A just energy transition is essential in achieving global decarbonisation ambitions under the Paris Agreement. Environment, social and governance (ESG) frameworks can potentially influence investors and, in turn, markets on an international scale. Developed economies, already out of their carbon-intensive stage of development, are well-positioned to initiate domestic ESG frameworks. In contrast, developing countries struggle with hard-to-abate sectors, putting them at a structural disadvantage. Common but differentiated commitments are a hallmark of the Paris Agreement, and the ESG frameworks should embody this theme. Through technology, facilitating transparency in ESG frameworks will help build trust in stakeholders and investors, enabling progress towards a sustainable future.
Global stakeholders in the sustainable energy transition are increasingly focusing on policies and regulatory frameworks to attract the massive investments required to meet the energy transition needs. Achieving net-zero targets requires critical investment decisions on key mitigation technologies and enabling conditions, including conducive policies and regulatory environmental, financial and logistical infrastructure, and business environments. Environment, social and governance (ESG) frameworks can help policymakers make decisions that ensure a just and inclusive energy transition. However, current ESG metrics incentivise investments that generate a return in the short term over the long term. Investments in climate-associated technologies and related research and development innovations are longer-term and need to be insulated from the volatility of market returns to be provided with an opportunity to scale, mature and evolve to either fail or succeed. Using such short-term-focused ESG metrics or similar market-directed ratings to make investment decisions focused on the future could be detrimental to the progress of the energy transition as it will inhibit risk-taking and investments in new technologies.
Developing and least-developed countries require financial support and investments to transition into greener energy infrastructure. A one-size-fits-all approach for the energy transition globally will be doomed to policy missteps, squandered opportunities and misallocated precious resources, especially time. In addition, social reactions to such one-size-fits-all policies could further derail ambitions towards a net-zero future. Therefore, as the world moves towards carbon neutrality, stakeholders in the energy transition are increasingly focusing on ensuring greater acceptability and increased attraction for investments to flow into the new technologies and innovations required to help support the evolution and development of the process.
A just and comprehensive reporting scheme for all countries is a critical first step in securing a global net-zero effort. Such a scheme is essential to creating an enabling environment for financing this effort, specifically, efficient resource allocation, constructive oversight and rewarding performance. Such comprehensive reporting, in turn, necessitates a global structure that collects and disseminates data at the granular level. Such a granular approach would also increase transparency and accountability. The circular carbon economy (CCE) framework highlights multiple paths to a broad transition; adaptation, abatement, mitigation, energy efficiency, innovation and technology development appear to be more viable strategies than focusing on narrower sector, industry or country-specific approaches.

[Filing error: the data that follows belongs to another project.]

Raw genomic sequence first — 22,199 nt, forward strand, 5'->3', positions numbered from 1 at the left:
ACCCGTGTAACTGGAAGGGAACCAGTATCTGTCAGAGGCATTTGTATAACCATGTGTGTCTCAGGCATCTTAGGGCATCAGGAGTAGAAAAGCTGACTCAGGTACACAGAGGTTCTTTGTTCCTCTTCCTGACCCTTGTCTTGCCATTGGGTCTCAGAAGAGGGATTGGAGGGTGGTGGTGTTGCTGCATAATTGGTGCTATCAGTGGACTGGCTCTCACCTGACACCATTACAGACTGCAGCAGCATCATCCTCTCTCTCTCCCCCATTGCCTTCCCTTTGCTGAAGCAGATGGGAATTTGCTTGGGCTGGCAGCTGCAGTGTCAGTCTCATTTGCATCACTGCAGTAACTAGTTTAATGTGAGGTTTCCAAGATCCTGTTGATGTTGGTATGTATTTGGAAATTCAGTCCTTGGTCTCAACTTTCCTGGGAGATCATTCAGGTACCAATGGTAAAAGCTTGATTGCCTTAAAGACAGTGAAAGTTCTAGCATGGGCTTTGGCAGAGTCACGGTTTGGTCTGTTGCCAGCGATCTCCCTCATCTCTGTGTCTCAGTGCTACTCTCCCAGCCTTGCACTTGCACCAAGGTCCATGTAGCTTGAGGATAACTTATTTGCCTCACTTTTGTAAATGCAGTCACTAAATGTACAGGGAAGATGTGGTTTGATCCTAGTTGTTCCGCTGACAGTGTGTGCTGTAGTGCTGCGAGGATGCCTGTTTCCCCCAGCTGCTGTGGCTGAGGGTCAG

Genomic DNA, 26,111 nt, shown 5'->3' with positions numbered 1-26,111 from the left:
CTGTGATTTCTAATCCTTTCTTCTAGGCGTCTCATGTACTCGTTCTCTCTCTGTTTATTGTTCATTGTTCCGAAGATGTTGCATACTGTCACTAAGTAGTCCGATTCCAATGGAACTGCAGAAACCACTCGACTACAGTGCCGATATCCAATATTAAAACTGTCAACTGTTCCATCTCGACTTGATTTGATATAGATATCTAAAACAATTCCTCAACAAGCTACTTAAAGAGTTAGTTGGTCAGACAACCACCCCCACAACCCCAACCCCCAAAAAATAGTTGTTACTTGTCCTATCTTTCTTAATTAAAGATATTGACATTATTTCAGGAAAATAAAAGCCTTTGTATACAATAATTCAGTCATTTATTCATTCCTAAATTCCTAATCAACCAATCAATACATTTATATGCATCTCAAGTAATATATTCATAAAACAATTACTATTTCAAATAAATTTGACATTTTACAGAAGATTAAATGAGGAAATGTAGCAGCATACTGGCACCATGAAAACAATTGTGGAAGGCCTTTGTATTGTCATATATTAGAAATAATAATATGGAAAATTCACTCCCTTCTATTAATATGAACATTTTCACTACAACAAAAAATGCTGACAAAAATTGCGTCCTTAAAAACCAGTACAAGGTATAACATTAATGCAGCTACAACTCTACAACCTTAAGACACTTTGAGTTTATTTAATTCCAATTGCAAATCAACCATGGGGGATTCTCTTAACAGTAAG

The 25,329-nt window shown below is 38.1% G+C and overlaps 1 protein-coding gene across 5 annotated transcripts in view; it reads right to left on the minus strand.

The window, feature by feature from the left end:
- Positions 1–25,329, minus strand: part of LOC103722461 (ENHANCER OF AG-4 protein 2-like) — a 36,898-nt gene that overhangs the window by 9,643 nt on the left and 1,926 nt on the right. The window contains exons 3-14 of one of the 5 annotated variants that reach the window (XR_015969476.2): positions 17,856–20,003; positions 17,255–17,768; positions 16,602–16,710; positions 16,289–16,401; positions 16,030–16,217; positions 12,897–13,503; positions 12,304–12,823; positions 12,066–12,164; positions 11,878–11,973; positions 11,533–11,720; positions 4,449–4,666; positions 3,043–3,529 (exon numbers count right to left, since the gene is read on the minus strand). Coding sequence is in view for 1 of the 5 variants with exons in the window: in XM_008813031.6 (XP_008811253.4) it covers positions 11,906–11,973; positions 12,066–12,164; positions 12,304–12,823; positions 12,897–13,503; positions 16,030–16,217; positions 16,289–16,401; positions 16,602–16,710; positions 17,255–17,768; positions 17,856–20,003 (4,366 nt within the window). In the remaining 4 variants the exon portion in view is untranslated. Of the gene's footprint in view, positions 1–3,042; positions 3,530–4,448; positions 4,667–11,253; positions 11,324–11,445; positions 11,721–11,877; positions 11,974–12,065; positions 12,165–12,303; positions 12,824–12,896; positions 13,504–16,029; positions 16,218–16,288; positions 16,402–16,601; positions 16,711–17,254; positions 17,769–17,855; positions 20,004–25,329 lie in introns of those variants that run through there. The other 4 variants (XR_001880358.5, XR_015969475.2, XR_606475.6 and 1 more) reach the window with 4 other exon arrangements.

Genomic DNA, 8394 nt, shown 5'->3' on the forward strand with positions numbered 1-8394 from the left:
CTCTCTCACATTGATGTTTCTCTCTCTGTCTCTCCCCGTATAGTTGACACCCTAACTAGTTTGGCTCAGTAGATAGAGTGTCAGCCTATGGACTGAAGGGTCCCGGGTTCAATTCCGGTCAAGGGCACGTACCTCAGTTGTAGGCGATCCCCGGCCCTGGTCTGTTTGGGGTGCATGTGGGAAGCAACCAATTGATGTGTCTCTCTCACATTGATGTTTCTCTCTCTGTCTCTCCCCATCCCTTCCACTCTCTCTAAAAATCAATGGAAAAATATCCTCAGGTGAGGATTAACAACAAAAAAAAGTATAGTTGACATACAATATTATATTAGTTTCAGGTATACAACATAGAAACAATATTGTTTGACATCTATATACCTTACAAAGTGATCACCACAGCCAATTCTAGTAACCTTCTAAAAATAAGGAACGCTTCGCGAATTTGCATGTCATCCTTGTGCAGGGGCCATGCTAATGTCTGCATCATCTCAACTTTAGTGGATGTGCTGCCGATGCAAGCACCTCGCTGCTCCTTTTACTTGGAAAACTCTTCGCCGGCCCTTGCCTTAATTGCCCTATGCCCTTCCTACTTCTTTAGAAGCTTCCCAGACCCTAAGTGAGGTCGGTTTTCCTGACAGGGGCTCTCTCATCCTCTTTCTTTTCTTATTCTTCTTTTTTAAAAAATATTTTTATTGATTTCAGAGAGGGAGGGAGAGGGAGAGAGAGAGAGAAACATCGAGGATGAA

Our proposals construct a policy environment where ESG and the CCE framework overlap and ensure that the legacy fossil fuel-based infrastructure is repurposed and optimised for a just energy transition that is fair and equitable to all stakeholders globally. We highlight the need to promote global data collection and reporting mechanisms that integrate carbon management processes. Establishing international reporting standards will surely bring about debates among interested parties. Towards this end, regional governance mechanisms should focus on market creation and dispute resolution and support the development of financial markets to securitise and monetise carbon capture, utilisation and sequestration. We believe these initiatives can create an enabling environment for a sustainable and inclusive energy transition.
“Because for prosperity to be sustained, it must be shared”
– G20 Seoul Summit, Annex I
Incorporate the CCE approach into the ESG framework. Establishing a digital register to integrate carbon-management processes (reuse, reduce, recycle and remove) into the financial streams will help bring in the much-needed transparency and help build trust amongst stakeholders. A convergence of reporting standards and reconciliation of disclosure requirements backed by transparent and auditable carbon data would help reduce compliance costs, increasing stakeholder acceptability to build investor confidence.
Despite its global acceptance, the implementation of the ESG framework worldwide is nonstandard and employs inconsistent scoring metrics defined by multiple agencies. The Organisation for Economic Cooperation and Development (OECD) notes that ESG investing has become a leading form of sustainable finance but has raised concerns that data inconsistencies and a general lack of transparency may hinder progress towards climate goals (OECD, 2021). There is an urgent need to codify and mainstream a cohesive and inclusive mechanism to measure ESG effectively and equitably from a data-driven perspective. A first step in enhancing the transparency would be establishing a digital register to integrate carbon-management processes (reuse, reduce, recycle and remove) and create verifiable/auditable data for stakeholders across the carbon value chain. This proposed digital register could play a key role in helping reform emissions reporting under the Greenhous Gas (GHG) Protocol.